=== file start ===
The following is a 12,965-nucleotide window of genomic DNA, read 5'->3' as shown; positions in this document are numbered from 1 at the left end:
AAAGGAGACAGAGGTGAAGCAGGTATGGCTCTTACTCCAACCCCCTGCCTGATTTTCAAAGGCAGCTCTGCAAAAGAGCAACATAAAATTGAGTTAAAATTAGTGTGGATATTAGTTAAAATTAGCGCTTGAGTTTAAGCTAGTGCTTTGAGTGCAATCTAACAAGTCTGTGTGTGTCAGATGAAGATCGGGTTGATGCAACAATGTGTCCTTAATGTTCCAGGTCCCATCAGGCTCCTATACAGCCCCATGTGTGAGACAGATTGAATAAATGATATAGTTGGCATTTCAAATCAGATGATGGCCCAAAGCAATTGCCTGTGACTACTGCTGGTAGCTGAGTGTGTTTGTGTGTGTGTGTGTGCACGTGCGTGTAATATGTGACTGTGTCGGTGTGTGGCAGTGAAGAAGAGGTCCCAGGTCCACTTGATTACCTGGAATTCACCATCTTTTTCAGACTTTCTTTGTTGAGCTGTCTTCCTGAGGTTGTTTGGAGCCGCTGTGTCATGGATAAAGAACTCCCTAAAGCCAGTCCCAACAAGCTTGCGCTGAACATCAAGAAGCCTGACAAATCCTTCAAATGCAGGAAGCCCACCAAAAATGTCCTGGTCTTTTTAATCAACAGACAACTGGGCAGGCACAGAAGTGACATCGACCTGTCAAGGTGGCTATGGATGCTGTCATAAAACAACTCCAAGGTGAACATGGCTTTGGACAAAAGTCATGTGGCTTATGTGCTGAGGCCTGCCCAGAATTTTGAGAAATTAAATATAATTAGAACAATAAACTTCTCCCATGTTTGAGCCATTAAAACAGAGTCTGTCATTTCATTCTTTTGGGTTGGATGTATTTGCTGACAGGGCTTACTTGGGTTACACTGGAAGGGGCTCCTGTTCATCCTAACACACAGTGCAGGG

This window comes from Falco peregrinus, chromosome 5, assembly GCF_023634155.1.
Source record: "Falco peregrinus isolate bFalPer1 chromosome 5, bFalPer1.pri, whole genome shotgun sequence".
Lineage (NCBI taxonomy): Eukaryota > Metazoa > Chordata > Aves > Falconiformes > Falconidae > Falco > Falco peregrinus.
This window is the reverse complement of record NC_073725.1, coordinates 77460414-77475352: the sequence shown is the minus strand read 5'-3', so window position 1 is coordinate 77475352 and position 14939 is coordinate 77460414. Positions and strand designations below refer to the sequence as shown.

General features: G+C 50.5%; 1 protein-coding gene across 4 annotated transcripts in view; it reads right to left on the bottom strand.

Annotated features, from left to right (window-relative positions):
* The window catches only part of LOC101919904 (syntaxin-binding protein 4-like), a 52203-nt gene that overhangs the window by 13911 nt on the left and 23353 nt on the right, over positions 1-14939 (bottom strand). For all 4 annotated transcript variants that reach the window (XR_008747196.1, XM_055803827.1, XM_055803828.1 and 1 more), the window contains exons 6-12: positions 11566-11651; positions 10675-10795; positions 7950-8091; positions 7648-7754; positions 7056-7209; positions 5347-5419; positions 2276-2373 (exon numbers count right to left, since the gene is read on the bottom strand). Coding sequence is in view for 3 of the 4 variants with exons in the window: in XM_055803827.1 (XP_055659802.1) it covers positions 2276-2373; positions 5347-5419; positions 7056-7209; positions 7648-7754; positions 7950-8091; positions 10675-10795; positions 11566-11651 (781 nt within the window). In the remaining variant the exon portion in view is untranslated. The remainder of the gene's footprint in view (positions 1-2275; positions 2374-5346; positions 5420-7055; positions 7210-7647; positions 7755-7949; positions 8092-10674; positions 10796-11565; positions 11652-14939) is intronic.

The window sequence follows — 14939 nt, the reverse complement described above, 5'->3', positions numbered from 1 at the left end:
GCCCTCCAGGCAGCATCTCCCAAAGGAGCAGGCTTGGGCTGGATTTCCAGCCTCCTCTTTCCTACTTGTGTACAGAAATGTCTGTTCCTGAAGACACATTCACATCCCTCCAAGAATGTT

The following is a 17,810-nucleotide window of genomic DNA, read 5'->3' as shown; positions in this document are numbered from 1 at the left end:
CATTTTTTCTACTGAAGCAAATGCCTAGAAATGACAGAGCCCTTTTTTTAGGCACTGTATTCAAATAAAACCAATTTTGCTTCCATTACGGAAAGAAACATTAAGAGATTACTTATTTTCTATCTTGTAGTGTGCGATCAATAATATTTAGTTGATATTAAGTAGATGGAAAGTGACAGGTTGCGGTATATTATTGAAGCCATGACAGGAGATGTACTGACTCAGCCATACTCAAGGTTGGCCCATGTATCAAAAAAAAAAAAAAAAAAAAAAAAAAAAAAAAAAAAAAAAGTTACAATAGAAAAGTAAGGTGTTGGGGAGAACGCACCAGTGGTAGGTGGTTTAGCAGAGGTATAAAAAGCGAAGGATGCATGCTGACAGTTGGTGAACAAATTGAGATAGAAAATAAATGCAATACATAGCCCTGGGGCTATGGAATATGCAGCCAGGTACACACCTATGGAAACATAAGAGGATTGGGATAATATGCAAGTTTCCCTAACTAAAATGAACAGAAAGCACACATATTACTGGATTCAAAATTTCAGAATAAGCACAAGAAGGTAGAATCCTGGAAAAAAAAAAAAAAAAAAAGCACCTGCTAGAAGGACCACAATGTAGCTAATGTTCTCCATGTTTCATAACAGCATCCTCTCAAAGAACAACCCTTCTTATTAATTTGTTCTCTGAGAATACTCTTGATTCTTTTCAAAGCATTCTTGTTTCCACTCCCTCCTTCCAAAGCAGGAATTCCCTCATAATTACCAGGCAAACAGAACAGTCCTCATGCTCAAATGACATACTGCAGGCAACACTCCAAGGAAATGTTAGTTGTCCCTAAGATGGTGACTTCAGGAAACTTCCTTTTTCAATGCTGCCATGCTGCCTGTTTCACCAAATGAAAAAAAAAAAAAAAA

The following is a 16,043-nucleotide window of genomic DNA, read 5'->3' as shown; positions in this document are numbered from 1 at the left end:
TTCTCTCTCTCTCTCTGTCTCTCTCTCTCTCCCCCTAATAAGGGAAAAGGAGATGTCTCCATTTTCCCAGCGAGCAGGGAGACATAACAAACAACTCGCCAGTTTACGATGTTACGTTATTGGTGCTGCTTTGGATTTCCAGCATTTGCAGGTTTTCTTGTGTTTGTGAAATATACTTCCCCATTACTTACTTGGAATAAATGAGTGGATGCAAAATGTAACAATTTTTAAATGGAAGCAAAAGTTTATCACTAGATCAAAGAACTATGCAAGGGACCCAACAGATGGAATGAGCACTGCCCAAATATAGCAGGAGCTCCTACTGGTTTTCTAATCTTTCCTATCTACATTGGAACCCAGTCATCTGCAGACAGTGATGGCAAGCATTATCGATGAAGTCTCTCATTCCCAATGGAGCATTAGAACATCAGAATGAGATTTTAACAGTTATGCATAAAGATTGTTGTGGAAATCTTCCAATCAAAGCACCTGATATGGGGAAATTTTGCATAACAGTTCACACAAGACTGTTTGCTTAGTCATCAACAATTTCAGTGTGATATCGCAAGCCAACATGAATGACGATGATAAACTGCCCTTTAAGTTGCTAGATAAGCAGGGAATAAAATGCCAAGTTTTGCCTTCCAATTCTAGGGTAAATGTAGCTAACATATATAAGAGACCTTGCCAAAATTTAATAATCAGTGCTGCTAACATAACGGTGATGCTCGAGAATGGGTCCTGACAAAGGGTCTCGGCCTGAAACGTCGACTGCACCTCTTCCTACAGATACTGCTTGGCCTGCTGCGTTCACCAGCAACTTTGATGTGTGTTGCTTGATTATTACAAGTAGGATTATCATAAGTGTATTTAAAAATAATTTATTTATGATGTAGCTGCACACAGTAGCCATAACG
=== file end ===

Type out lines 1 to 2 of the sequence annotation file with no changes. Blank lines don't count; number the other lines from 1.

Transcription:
The following is a 12,965-nucleotide window of genomic DNA, read 5'->3' as shown; positions in this document are numbered from 1 at the left end:
AAAGGAGACAGAGGTGAAGCAGGTATGGCTCTTACTCCAACCCCCTGCCTGATTTTCAAAGGCAGCTCTGCAAAAGAGCAACATAAAATTGAGTTAAAATTAGTGTGGATATTAGTTAAAATTAGCGCTTGAGTTTAAGCTAGTGCTTTGAGTGCAATCTAACAAGTCTGTGTGTGTCAGATGAAGATCGGGTTGATGCAACAATGTGTCCTTAATGTTCCAGGTCCCATCAGGCTCCTATACAGCCCCATGTGTGAGACAGATTGAATAAATGATATAGTTGGCATTTCAAATCAGATGATGGCCCAAAGCAATTGCCTGTGACTACTGCTGGTAGCTGAGTGTGTTTGTGTGTGTGTGTGTGCACGTGCGTGTAATATGTGACTGTGTCGGTGTGTGGCAGTGAAGAAGAGGTCCCAGGTCCACTTGATTACCTGGAATTCACCATCTTTTTCAGACTTTCTTTGTTGAGCTGTCTTCCTGAGGTTGTTTGGAGCCGCTGTGTCATGGATAAAGAACTCCCTAAAGCCAGTCCCAACAAGCTTGCGCTGAACATCAAGAAGCCTGACAAATCCTTCAAATGCAGGAAGCCCACCAAAAATGTCCTGGTCTTTTTAATCAACAGACAACTGGGCAGGCACAGAAGTGACATCGACCTGTCAAGGTGGCTATGGATGCTGTCATAAAACAACTCCAAGGTGAACATGGCTTTGGACAAAAGTCATGTGGCTTATGTGCTGAGGCCTGCCCAGAATTTTGAGAAATTAAATATAATTAGAACAATAAACTTCTCCCATGTTTGAGCCATTAAAACAGAGTCTGTCATTTCATTCTTTTGGGTTGGATGTATTTGCTGACAGGGCTTACTTGGGTTACACTGGAAGGGGCTCCTGTTCATCCTAACACACAGTGCAGGG